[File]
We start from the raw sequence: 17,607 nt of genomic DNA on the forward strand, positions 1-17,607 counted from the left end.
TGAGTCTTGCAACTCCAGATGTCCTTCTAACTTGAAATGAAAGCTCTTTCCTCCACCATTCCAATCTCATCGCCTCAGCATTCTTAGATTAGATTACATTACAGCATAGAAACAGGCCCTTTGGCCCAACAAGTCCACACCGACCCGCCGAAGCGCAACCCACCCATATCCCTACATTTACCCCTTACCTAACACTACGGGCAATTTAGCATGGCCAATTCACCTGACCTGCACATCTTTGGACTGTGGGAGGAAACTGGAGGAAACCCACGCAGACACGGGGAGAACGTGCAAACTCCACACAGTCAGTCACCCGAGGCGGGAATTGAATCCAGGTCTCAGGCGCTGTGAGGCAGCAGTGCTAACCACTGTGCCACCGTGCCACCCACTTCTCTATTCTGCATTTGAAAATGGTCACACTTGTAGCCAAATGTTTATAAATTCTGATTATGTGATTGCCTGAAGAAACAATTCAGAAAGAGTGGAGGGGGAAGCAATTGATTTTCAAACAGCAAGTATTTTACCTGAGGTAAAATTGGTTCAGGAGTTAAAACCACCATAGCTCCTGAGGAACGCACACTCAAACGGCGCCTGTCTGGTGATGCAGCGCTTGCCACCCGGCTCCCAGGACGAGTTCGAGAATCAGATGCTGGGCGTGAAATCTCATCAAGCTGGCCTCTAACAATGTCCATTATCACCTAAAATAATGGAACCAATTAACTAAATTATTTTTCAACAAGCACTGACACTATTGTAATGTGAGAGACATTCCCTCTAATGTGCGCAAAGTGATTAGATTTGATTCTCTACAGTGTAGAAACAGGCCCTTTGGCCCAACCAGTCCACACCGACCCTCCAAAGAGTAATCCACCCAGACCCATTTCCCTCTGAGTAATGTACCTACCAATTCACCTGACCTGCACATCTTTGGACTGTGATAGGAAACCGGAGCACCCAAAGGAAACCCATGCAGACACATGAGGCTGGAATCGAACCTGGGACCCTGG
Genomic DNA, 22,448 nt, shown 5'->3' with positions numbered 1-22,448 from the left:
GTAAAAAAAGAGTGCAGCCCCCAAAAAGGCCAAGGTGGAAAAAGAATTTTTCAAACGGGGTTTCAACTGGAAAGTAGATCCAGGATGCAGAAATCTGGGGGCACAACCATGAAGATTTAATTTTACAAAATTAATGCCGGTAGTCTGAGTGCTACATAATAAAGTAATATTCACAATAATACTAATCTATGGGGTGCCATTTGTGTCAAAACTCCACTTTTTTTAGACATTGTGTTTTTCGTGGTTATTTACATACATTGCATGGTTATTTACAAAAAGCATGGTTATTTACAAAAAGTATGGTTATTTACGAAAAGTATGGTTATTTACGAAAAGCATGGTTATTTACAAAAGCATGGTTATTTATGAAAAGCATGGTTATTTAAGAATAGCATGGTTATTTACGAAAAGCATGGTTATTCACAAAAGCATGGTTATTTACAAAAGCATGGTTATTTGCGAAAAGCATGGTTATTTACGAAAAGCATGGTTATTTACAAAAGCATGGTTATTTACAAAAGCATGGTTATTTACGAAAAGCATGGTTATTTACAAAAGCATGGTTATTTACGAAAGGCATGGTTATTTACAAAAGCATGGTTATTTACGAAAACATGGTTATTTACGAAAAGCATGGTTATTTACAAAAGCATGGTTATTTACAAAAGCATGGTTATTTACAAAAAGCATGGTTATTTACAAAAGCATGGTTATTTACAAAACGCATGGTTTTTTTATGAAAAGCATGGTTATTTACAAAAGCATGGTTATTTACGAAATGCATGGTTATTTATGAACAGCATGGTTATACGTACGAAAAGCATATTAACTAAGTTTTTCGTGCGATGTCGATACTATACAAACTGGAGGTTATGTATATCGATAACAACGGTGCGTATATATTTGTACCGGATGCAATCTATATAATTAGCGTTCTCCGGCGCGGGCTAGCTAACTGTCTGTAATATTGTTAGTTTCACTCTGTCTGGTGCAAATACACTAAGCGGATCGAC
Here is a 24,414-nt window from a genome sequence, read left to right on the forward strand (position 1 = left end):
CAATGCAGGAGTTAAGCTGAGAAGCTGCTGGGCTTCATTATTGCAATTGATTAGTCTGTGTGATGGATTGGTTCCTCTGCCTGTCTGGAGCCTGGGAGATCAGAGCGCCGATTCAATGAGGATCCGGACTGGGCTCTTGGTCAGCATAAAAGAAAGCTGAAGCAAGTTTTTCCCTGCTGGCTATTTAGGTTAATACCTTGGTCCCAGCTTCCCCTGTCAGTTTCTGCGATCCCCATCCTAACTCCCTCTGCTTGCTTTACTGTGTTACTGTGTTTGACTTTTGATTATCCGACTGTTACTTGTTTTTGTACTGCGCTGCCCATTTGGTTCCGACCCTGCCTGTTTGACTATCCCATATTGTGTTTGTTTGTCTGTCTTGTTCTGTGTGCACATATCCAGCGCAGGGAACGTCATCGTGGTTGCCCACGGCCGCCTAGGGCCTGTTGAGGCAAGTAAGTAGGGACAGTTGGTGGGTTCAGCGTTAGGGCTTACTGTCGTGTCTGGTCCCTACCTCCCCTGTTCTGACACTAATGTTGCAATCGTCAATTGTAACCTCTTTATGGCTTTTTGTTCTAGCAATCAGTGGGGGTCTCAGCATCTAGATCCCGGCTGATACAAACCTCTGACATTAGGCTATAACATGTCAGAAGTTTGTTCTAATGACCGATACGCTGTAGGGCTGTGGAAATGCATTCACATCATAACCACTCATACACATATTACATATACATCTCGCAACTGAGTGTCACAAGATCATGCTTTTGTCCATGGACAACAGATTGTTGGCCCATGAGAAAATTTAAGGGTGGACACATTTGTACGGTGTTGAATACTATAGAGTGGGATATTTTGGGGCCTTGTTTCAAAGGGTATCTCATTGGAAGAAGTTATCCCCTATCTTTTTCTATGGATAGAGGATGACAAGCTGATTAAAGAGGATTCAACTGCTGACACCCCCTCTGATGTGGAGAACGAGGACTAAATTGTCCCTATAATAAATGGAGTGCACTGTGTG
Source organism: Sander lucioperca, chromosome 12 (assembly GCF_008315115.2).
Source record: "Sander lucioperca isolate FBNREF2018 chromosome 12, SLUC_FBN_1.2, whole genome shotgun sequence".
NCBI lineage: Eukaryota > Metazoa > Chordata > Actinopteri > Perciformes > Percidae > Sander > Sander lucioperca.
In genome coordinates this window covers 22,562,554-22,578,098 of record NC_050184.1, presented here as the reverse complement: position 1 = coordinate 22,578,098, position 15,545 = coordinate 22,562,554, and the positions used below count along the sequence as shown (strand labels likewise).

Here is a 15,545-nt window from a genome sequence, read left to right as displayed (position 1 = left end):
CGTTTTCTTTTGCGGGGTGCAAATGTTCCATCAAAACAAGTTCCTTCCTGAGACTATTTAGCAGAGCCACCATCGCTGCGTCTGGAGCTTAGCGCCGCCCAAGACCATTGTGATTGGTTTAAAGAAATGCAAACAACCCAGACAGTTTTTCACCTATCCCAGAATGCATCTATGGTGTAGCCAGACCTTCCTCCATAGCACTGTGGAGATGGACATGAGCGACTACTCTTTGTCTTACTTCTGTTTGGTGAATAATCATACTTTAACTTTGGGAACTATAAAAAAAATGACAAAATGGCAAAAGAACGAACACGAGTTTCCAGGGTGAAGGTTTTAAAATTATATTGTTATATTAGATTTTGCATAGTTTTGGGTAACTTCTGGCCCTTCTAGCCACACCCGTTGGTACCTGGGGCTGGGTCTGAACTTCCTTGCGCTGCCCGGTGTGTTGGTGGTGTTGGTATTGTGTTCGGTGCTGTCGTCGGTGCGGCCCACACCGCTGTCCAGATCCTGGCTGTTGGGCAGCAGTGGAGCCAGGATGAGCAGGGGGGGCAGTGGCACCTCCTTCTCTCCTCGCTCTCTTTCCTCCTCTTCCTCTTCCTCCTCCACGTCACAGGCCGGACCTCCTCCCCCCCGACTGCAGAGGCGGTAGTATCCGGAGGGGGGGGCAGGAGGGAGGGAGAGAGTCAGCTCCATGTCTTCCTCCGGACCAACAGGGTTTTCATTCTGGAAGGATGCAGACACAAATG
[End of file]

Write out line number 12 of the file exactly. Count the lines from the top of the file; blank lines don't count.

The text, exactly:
CGTTTTCTTTTGCGGGGTGCAAATGTTCCATCAAAACAAGTTCCTTCCTGAGACTATTTAGCAGAGCCACCATCGCTGCGTCTGGAGCTTAGCGCCGCCCAAGACCATTGTGATTGGTTTAAAGAAATGCAAACAACCCAGACAGTTTTTCACCTATCCCAGAATGCATCTATGGTGTAGCCAGACCTTCCTCCATAGCACTGTGGAGATGGACATGAGCGACTACTCTTTGTCTTACTTCTGTTTGGTGAATAATCATACTTTAACTTTGGGAACTATAAAAAAAATGACAAAATGGCAAAAGAACGAACACGAGTTTCCAGGGTGAAGGTTTTAAAATTATATTGTTATATTAGATTTTGCATAGTTTTGGGTAACTTCTGGCCCTTCTAGCCACACCCGTTGGTACCTGGGGCTGGGTCTGAACTTCCTTGCGCTGCCCGGTGTGTTGGTGGTGTTGGTATTGTGTTCGGTGCTGTCGTCGGTGCGGCCCACACCGCTGTCCAGATCCTGGCTGTTGGGCAGCAGTGGAGCCAGGATGAGCAGGGGGGGCAGTGGCACCTCCTTCTCTCCTCGCTCTCTTTCCTCCTCTTCCTCTTCCTCCTCCACGTCACAGGCCGGACCTCCTCCCCCCCGACTGCAGAGGCGGTAGTATCCGGAGGGGGGGGCAGGAGGGAGGGAGAGAGTCAGCTCCATGTCTTCCTCCGGACCAACAGGGTTTTCATTCTGGAAGGATGCAGACACAAATG